You swallow a bit of bile that rises in your throat as you hurriedly cram yourself inside the putrid corpse of the saber-toothed tiger. But your tactic works—the tyrannosaur raises his head and looks around, and sniffs the air, but doesn't sense you! Yawning again, the tyrannosaur goes back to sleep. Clutching the bloody, heavy saber-toothed tiger heart in one hand and pressing the gun's time portal button with the other, a time portal opens up. Do you dash through now, or do you want to explore a bit more?
Want to explore some more? Click here.
Want to go back and give Smitty the goddamn heart for his stupid pet? Click here.
To go back, click here.
Portland int. film festival
Art School Confidential (US)
I'd like to ask director Terry Zwigoff if the Art School Confidential DVD is going to include an alternate ending—namely the second half of the movie. Comic book creator Daniel Clowes (who wrote the comic that Art School is based on) frequently screws up his own awesomeness; he creates wonderful, melancholic ambiance, and fills his culturally devoid settings with characters that we care about... but then he tosses in some far-fetched, quasi-Hardy Boys plot twist. It doesn't work that well in the comics, and it doesn't work at all in the Art School film. So while Zwigoff does a great job directing Clowes' script, the script screws itself halfway in. (That being said, the first half of the movie is so fucking awesome that it's definitely worth checking out.) (Chas Bowie)
Already stretched dangerously thin with the effort of dealing with her handicapped brother, an overly booksmart middle-grader begins to buckle under the increasing wrath of schoolyard bullies. The premise smacks of Carrie-type shenanigans, but director de Jong wisely keeps things located in the real world, and draws out a tremulously effective performance from 13-year-old Elske Rotteveel in the process. Originally developed as an after school special for Dutch television, but don't hold that against it. (Andrew Wright)
The Car (Colombia)
A middle-class family from Bogotá tries to buy a car. Hilarity ensues!
Clearcut: The Story of Philomath, Oregon (US)
In a nearly unprecedented feat of generosity, logging tycoon Rex Clemens set up the Clemens Foundation in 1959, which ensured that every (yes, every) high school graduate from his hometown of Philomath, OR, would have their college tuition paid for, should they go down that path. Director Peter Richardson's first full-length documentary, Clearcut, is about those now in charge of that Clemens Foundation (Rex died in the '80s), a group of Bible-thumping bigots, who waged war in the late '80s against a liberal, "politically correct" school superintendent, threatening to pull the scholarships if he wasn't fired. Richardson hails from Philomath, and his love for his hometown is evident in Clearcut, an elegant, balanced little film that lets both sides of the issue speak their piece. Oddly, the star of the show winds up being Clemens Foundation spokesperson Steve Lowther, a terrifyingly backwards-thinking, right-wing redneck who also happens to be, like certain people in unfortunately high levels of political office, almost hypnotically charismatic. (Justin Sanders)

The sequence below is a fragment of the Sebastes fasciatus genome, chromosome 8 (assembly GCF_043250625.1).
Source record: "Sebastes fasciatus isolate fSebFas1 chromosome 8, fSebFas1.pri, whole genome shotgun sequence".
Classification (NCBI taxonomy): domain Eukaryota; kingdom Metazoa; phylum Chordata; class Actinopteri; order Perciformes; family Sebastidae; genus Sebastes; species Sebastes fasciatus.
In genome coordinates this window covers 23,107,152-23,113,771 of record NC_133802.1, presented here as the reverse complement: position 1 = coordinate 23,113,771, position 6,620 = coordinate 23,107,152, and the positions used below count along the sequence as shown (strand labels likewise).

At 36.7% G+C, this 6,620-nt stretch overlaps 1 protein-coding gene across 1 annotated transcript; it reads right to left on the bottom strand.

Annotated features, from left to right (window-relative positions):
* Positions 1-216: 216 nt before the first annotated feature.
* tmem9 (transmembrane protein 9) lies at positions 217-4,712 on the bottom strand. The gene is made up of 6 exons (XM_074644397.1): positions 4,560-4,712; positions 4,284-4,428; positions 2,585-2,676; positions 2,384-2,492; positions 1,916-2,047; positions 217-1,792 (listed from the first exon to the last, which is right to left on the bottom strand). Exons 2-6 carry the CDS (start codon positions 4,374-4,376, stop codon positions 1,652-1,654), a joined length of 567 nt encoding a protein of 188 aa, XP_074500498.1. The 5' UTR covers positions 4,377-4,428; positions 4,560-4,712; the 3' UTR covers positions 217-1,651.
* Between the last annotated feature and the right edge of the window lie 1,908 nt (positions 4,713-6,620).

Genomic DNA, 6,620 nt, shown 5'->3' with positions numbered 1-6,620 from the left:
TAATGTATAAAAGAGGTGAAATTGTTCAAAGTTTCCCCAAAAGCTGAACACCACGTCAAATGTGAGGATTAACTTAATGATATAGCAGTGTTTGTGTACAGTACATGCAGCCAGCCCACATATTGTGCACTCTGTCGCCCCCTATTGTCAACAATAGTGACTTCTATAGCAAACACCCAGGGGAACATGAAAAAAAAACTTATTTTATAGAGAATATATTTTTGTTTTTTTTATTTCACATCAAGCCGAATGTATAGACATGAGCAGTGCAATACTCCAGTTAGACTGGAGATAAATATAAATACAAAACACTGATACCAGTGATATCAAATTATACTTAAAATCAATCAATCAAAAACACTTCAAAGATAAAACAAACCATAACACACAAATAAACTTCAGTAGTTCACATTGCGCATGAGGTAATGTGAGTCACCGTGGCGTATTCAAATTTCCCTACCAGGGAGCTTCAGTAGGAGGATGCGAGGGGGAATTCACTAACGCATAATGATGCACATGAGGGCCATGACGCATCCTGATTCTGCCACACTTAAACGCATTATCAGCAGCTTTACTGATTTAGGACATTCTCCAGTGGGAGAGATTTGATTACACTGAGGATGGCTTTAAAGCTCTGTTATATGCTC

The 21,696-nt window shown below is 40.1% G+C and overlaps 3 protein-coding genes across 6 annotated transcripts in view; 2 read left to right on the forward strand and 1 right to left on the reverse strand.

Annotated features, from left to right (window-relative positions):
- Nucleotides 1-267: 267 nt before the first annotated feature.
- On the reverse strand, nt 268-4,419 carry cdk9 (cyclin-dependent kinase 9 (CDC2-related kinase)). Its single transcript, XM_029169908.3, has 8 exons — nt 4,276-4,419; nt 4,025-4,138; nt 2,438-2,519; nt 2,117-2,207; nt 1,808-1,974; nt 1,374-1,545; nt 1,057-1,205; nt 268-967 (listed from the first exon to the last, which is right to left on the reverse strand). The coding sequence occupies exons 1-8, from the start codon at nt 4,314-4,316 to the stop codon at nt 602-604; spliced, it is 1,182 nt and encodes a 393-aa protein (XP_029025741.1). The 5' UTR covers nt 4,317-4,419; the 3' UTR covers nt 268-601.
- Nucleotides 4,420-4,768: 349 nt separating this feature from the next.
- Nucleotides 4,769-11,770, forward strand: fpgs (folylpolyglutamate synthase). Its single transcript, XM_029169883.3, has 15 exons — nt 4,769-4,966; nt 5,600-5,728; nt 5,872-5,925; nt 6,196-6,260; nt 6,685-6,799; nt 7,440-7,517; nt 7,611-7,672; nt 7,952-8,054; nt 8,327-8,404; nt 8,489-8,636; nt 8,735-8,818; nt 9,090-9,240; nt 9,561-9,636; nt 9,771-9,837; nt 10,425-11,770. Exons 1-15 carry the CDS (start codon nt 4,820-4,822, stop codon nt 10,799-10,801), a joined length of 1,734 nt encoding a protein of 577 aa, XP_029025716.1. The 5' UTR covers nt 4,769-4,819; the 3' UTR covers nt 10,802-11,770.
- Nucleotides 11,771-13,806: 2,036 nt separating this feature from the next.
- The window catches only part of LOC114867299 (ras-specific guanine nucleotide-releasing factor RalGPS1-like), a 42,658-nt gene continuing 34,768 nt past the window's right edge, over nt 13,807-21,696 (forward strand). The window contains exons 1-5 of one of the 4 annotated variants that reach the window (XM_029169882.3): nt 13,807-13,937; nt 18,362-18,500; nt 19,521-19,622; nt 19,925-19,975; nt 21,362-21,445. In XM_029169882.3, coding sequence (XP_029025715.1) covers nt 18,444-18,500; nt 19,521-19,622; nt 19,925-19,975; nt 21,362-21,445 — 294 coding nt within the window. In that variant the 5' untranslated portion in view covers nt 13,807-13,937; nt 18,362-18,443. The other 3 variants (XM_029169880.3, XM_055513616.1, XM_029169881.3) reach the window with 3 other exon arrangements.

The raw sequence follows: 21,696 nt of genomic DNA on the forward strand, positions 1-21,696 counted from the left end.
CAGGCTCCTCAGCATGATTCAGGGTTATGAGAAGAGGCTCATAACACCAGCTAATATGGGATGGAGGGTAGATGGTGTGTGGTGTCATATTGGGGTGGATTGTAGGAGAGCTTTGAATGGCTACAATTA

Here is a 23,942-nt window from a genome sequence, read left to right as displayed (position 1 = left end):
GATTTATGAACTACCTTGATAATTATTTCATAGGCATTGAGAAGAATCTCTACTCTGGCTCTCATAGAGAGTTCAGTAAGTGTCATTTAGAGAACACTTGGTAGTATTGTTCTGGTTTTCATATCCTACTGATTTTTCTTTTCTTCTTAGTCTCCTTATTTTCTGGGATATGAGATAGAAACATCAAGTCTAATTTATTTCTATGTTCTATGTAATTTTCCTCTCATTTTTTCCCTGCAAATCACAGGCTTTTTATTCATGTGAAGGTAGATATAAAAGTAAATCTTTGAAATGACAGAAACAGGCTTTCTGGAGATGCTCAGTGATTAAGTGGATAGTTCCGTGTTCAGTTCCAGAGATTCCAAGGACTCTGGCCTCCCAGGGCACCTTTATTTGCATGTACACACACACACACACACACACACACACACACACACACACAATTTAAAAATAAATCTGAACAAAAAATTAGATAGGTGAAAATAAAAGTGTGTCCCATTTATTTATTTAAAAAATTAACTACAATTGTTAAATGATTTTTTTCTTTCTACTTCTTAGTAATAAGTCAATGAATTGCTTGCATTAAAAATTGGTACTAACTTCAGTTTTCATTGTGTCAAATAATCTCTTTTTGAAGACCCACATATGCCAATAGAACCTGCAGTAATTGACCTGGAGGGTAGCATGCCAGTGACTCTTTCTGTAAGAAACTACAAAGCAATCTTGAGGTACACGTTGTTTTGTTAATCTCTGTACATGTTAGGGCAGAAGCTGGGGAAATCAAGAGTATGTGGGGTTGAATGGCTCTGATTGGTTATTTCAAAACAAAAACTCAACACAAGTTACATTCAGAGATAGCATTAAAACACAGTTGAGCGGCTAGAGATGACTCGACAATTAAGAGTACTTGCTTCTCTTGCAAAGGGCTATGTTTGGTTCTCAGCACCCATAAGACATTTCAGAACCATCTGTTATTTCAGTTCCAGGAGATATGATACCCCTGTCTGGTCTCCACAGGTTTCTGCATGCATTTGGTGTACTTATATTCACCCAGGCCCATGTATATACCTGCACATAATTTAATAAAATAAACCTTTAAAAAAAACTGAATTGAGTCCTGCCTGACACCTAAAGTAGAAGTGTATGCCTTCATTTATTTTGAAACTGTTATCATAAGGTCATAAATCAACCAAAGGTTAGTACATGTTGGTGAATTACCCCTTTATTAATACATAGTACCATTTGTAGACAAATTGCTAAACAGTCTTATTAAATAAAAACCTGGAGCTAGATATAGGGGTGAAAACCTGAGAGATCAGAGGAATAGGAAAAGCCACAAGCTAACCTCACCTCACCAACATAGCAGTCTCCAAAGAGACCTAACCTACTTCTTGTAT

First, I have no idea why C.R.A.Z.Y. is spelled like an acronym, because the motivation for the title seems to be the Patsy Cline song "Crazy." Moving on, the film is about a French-Canadian kid, Zac, who has a gift for healing people—and might also be gay, much to the dismay of his family. Overall, it's a pretty good movie—it's pretty meandering, though, making it a tad draggy. Then again, the guy who plays the 20-something Zac is smoking hot, so that helps. (Katie Shimer)
Delwende (Burkina Faso)
When a woman is blamed for the deaths of several children, she's accused of witchcraft and banished to a "witch village." (Sounds reasonable.)
The first problem with Factotum is that handsome Matt Dillon plays the spectacularly haggard Charles Bukowski, or rather Bukowski's usual protagonist, Henry Chinaski. Second, Lili Taylor, the most annoying actress in the world, plays his drunk girlfriend. The movie, like the Bukowski novel it's based on, follows Chinaski through a series of odd jobs, a couple of loveless relationships, and thousands of whiskey shots and cigarettes. But while I genuinely feel for Bukowski's work and his characters, somehow I didn't feel shit for the self-congratulating, self-sabotaging layabout portrayed by Dillon. (Katie Shimer)
In My Father's Den (New Zealand)
A drama about a war photographer who returns to his New Zealand hometown and hooks up with a 16-year-old—guess who gets the blame when she goes missing?
Iraq in Fragments (US)
A Sundance darling (it won a grip of awards), Iraq In Fragments is a documentary wholly unlike the spate of Iraq docs that are piling up like so many war casualties. Instead of hyping up Bush's incompetent handling of the war with ham-fisted narration, Seattle filmmaker James Longley spent years getting to know his subjects, enabling him to tell very personal, intimate stories of Iraqis in distinct situations—a young, fatherless boy in Baghdad who can't read and is taken advantage of by a cruel boss; followers of imam Muhammad al-Sadr, a Shiite cleric attempting to fill the power vacuum left by Saddam's ouster; and two young Kurdish friends and their families, imagining a world free of Saddam's oppression. The result is a powerful film that presents the effects of the U.S. invasion on Iraqis in a way that makes all other attempts irrelevant. (Scott Moore)